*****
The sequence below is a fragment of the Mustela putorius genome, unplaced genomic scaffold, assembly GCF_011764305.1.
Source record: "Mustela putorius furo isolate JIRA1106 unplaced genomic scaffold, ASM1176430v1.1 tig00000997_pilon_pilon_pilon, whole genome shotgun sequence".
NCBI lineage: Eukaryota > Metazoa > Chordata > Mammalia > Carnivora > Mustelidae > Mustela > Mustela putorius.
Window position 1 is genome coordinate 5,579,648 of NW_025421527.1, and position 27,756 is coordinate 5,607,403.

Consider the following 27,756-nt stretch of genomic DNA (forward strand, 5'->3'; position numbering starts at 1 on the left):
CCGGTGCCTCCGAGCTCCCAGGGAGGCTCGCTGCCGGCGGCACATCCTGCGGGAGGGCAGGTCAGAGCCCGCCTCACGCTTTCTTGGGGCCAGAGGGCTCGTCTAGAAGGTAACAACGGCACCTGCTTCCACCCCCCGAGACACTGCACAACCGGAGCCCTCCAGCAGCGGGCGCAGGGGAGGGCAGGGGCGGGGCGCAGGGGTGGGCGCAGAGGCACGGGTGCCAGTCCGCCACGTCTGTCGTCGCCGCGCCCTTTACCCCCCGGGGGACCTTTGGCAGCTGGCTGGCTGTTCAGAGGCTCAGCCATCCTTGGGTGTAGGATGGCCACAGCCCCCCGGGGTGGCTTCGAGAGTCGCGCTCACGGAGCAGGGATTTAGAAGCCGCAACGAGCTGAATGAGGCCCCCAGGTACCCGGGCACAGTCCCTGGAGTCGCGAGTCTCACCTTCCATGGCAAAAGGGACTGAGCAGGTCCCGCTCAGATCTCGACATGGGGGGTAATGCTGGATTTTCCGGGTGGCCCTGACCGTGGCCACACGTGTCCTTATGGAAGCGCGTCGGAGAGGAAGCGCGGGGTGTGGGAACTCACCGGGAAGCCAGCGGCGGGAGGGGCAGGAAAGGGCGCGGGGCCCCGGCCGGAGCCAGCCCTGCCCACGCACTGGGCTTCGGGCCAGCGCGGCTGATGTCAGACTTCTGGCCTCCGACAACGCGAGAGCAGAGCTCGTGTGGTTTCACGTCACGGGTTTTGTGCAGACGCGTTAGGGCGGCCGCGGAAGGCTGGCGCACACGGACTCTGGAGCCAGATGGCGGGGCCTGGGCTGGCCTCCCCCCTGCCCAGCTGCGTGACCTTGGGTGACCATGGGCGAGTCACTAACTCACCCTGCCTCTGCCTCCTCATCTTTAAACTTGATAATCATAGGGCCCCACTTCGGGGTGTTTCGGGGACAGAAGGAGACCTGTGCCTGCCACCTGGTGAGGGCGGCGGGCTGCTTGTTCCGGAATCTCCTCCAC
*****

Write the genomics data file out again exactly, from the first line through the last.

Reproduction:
The sequence below is a fragment of the Mustela putorius genome, unplaced genomic scaffold, assembly GCF_011764305.1.
Source record: "Mustela putorius furo isolate JIRA1106 unplaced genomic scaffold, ASM1176430v1.1 tig00000997_pilon_pilon_pilon, whole genome shotgun sequence".
NCBI lineage: Eukaryota > Metazoa > Chordata > Mammalia > Carnivora > Mustelidae > Mustela > Mustela putorius.
Window position 1 is genome coordinate 5,579,648 of NW_025421527.1, and position 27,756 is coordinate 5,607,403.

Consider the following 27,756-nt stretch of genomic DNA (forward strand, 5'->3'; position numbering starts at 1 on the left):
CCGGTGCCTCCGAGCTCCCAGGGAGGCTCGCTGCCGGCGGCACATCCTGCGGGAGGGCAGGTCAGAGCCCGCCTCACGCTTTCTTGGGGCCAGAGGGCTCGTCTAGAAGGTAACAACGGCACCTGCTTCCACCCCCCGAGACACTGCACAACCGGAGCCCTCCAGCAGCGGGCGCAGGGGAGGGCAGGGGCGGGGCGCAGGGGTGGGCGCAGAGGCACGGGTGCCAGTCCGCCACGTCTGTCGTCGCCGCGCCCTTTACCCCCCGGGGGACCTTTGGCAGCTGGCTGGCTGTTCAGAGGCTCAGCCATCCTTGGGTGTAGGATGGCCACAGCCCCCCGGGGTGGCTTCGAGAGTCGCGCTCACGGAGCAGGGATTTAGAAGCCGCAACGAGCTGAATGAGGCCCCCAGGTACCCGGGCACAGTCCCTGGAGTCGCGAGTCTCACCTTCCATGGCAAAAGGGACTGAGCAGGTCCCGCTCAGATCTCGACATGGGGGGTAATGCTGGATTTTCCGGGTGGCCCTGACCGTGGCCACACGTGTCCTTATGGAAGCGCGTCGGAGAGGAAGCGCGGGGTGTGGGAACTCACCGGGAAGCCAGCGGCGGGAGGGGCAGGAAAGGGCGCGGGGCCCCGGCCGGAGCCAGCCCTGCCCACGCACTGGGCTTCGGGCCAGCGCGGCTGATGTCAGACTTCTGGCCTCCGACAACGCGAGAGCAGAGCTCGTGTGGTTTCACGTCACGGGTTTTGTGCAGACGCGTTAGGGCGGCCGCGGAAGGCTGGCGCACACGGACTCTGGAGCCAGATGGCGGGGCCTGGGCTGGCCTCCCCCCTGCCCAGCTGCGTGACCTTGGGTGACCATGGGCGAGTCACTAACTCACCCTGCCTCTGCCTCCTCATCTTTAAACTTGATAATCATAGGGCCCCACTTCGGGGTGTTTCGGGGACAGAAGGAGACCTGTGCCTGCCACCTGGTGAGGGCGGCGGGCTGCTTGTTCCGGAATCTCCTCCAC